A tiny postal fraud in 1876

Being a collector looking for interesting postal use of stamps in the classical period, means having to be a bit lucky some times. Finding rare stamps in larger lots with thousands of others, seeing that small printing error and being the only one to do so, and just having plain and old-fashioned luck where no skill or cunning is involved. This find is one of the latter.


The stamp is nk 18, a very ordinary stamp printed in millions, and even on a cover it does not become very valuable. I bought it on an auction since it looked nice, with the clear and fluid address, and none else wanted it so it was quite cheap.

Only after receiving it and having a second look, did I notice the wierd white background on the stamp. And after a short discussion with other collectors we concluded it was a 144 year old postal fraud! Now that made the cover become quite more historical interesting! Pure luck!

The Norwegian Post office had strict rules for how to cancel all stamps used as payment for the delivery of letters. They also often wrote in their internal company letter that all postal workers must be aware of postal frauds and report them. This is one example, loosely translated:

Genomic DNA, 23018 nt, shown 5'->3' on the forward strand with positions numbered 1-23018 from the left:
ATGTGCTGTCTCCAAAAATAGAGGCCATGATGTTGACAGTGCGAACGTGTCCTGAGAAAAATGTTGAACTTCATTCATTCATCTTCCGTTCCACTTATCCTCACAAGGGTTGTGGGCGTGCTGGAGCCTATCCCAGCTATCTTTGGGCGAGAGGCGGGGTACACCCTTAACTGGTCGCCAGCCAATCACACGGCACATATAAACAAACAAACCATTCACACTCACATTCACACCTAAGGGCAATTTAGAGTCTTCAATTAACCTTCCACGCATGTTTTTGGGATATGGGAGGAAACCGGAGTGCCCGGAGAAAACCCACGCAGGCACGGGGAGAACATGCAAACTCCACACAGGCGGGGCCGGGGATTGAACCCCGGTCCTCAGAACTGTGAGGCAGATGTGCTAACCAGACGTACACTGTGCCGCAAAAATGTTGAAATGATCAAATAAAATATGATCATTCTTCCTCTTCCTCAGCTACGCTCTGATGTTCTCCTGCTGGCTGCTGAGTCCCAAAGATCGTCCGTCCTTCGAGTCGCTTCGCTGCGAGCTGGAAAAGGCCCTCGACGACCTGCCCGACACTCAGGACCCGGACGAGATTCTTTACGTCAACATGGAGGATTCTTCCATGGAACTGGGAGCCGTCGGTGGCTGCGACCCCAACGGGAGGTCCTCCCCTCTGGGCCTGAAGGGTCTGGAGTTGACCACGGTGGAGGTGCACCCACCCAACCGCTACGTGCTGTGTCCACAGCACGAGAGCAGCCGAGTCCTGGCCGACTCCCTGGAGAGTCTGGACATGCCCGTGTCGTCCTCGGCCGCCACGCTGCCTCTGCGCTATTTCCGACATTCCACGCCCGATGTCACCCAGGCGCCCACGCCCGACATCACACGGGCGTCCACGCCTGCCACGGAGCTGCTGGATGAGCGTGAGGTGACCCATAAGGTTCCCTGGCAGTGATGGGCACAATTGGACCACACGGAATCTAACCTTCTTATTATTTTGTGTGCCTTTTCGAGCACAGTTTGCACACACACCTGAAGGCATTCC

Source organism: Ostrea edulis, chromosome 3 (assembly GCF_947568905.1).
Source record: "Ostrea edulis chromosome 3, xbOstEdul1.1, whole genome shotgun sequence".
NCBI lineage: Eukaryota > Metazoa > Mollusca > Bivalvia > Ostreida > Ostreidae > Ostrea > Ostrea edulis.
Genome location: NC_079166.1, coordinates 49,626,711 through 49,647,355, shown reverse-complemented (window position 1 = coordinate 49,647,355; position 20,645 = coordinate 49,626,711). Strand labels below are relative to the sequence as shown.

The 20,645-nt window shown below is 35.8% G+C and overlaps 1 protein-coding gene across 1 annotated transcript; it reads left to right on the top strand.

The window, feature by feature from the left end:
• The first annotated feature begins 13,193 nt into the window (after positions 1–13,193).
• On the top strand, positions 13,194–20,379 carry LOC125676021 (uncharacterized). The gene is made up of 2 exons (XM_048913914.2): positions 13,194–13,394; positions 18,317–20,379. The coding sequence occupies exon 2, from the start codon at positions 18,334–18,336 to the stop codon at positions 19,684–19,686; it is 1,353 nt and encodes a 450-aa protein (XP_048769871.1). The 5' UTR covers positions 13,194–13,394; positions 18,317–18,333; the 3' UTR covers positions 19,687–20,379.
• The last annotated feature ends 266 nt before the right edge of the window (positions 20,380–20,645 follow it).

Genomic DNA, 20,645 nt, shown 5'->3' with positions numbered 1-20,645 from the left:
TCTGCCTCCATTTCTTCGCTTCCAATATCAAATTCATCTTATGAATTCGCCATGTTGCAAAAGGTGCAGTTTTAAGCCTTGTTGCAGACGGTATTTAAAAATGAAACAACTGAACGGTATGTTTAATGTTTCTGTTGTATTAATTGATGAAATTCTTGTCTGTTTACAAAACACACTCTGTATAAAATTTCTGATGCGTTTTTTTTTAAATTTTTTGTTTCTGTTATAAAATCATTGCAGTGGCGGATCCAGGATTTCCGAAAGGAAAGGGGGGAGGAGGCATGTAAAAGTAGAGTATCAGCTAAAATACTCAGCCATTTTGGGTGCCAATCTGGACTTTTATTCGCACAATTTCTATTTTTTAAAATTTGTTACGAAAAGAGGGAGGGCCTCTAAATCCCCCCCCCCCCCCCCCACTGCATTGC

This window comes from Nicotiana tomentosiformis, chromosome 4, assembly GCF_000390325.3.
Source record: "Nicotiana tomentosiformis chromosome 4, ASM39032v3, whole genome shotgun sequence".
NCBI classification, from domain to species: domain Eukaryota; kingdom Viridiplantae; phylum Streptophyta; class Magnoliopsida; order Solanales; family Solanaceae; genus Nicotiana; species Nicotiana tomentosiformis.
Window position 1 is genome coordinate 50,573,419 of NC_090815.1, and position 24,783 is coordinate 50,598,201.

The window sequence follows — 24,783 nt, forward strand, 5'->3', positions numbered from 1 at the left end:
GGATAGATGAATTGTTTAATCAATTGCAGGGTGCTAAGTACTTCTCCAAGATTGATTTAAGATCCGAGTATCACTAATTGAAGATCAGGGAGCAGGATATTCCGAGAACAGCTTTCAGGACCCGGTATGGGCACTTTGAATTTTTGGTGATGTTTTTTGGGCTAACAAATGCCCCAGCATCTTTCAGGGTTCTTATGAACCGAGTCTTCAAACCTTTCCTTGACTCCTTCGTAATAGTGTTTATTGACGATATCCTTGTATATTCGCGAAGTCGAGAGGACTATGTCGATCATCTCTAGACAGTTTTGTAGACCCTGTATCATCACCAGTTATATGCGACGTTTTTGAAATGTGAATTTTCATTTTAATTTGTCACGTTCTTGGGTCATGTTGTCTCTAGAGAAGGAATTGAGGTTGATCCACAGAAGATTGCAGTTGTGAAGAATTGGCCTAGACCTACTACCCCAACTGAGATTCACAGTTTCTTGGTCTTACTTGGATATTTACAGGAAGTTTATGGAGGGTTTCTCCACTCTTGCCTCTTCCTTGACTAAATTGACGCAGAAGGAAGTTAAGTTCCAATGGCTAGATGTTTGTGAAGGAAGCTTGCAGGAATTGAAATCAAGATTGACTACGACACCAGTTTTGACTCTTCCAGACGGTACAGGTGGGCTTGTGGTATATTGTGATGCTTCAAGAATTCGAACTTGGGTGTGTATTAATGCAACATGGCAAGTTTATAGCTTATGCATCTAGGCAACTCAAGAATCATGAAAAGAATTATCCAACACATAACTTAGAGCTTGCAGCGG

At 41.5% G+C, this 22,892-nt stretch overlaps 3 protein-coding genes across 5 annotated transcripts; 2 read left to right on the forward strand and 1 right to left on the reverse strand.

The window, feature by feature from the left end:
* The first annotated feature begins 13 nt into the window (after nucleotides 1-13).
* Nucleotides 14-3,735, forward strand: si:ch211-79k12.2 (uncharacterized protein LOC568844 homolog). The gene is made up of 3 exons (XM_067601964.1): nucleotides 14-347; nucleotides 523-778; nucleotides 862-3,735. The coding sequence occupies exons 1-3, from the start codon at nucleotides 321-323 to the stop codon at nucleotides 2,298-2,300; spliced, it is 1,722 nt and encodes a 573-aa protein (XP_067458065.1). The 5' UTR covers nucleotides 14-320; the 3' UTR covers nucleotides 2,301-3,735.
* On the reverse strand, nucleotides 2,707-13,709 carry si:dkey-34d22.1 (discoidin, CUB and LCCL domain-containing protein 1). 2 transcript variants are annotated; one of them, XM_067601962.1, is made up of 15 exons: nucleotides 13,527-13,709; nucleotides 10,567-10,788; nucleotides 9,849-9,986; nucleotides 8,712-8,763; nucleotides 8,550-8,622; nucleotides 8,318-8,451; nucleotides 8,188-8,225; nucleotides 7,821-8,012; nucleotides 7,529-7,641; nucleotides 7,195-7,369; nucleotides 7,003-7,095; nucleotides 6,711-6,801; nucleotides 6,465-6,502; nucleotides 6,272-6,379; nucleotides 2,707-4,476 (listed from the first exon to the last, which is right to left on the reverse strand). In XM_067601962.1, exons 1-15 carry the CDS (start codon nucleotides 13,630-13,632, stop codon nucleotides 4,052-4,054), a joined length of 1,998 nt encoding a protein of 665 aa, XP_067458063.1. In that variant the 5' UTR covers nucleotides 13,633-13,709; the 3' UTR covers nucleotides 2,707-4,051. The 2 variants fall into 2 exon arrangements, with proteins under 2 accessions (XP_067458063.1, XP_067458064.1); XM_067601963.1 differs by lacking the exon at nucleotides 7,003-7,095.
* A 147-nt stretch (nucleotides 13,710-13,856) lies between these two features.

“Letters where there is attached formerly used or cancelled stamps, must be sent to the Department, so that the sender may be given the responsibility after the Law.”

Transgressions to such use were monetary fines. But in those days, many were quite poor, and we do find examples from time to time. From what I´ve seen, its usually stamps cut out from unused cardboard postal stationary or stamps that had not been cancelled, washed (or steamed) off from its envelope. This example I got through sheer luck, is a sender who just did not bother with washing or steaming it off, just had it cut out and glued directly onto the new letter. Faster and easier. 

And it worked!

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